Psychometric Testing South Africa
The Practice and Purposes of Psychometric Testing in South Africa
For years, school selection boards, military recruiters and employers have adopted the practice of supplementing interviews with some form of aptitude test. Often such tests were designed to measure a particular skill such as the ability to perform calculations in one’s head or perhaps to re-assemble a dismantled item of machinery correctly and in a given period of time. An examination once undertaken by children at the age of ten to eleven was intended as a means to differentiate those considered more suitable for an academic future from those who were seen as better adapted to working with their hands. Today, a procedure known as psychometric testing is widely employed in South Africa not just as a means to determine an individual’s aptitude but also to gain some insight into his or her personality.
As the name implies, a test such as this will normally be compiled by a psychologist and, most likely, by one who is a specialist in the way that humans tend to behave under various conditions. Furthermore, these tests may be intended to fulfill one of several possible purposes that are determined by their composition. One of the first and among the most common uses for psychometric testing in South Africa today is as a means to screen job applicants. Used both by prospective employers and on their behalf by recruitment agencies, they provide a means to gather information regarding a candidate’s cognitive abilities that may be directly relevant to a given post. Such information is not readily revealed during the traditional interview process or evident from a review of the applicant’s qualifications and references.
One classic example of its use is in determining the suitability of an individual to perform in the role of a salesperson. In such cases, the candidate may be of good appearance, intelligent, eloquent and capable of absorbing all of the relevant product knowledge. These qualities alone, however, are not the only requirements for success in this field and characteristics such as persistence, empathy and the ability to handle rejection are equally important. In practice, traits such as these that relate more to personality and character than to achievement will generally only be revealed through psychometric testing.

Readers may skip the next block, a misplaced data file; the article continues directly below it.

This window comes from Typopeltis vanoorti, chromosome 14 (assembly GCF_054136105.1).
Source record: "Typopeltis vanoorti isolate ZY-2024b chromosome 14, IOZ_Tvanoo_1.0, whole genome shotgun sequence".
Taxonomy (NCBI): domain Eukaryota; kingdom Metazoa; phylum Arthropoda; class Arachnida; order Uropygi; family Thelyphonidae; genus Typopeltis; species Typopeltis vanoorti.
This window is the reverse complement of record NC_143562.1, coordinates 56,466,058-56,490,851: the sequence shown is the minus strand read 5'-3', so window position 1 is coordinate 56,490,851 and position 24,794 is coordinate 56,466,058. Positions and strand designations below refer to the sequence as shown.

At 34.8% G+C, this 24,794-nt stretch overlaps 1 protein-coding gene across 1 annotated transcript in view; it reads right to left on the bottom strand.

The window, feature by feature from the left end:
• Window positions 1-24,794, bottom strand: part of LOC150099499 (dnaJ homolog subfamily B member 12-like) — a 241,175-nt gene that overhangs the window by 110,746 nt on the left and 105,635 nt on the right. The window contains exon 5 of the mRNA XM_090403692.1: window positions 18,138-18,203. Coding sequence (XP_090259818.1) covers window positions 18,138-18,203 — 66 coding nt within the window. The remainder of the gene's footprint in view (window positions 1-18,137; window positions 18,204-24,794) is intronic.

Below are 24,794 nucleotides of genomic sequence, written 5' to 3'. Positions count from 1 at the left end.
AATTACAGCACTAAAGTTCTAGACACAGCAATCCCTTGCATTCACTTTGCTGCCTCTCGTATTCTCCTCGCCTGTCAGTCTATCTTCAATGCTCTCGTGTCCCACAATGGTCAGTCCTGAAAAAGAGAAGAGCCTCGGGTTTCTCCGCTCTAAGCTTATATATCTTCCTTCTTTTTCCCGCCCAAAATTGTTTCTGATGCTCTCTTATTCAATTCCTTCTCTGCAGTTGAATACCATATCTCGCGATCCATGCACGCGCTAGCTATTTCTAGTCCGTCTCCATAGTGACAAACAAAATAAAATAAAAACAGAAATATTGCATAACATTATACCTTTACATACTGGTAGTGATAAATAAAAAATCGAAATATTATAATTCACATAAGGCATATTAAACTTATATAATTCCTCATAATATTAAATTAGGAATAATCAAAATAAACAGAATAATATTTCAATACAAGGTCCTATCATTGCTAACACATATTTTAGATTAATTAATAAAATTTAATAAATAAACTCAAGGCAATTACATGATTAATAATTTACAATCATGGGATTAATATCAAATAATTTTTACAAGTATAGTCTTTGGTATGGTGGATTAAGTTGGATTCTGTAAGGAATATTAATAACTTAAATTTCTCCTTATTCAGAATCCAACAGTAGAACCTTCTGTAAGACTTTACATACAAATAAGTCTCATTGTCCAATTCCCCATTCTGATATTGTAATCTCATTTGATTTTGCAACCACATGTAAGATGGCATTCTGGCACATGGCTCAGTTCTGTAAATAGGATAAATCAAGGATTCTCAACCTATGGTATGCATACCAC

In South Africa, as in all countries, management styles and corporate cultures tend to vary considerably and these are factors that can have a marked influence on the performance of those who are subjected to them. One may possess all of the skills and experience required for a given job but be unable to adjust to an authoritarian culture or perhaps to operate as part of a team. Once again, these potential failings are more likely to be revealed by these tests, providing a far better option for both employers and employees than discovering such incompatibilities only after filling a post.
For a company to operate at its full potential, each employee needs to be deployed in a position where they feel confident and, as a consequence, are most productive. Again, psychometric testing offers the means to achieve this end. The Johannesburg-based consultancy, FWA Organisational Development, operates a team of business experts and industrial psychologists specialising in people development, helping companies and institutions in South Africa to be the best they can.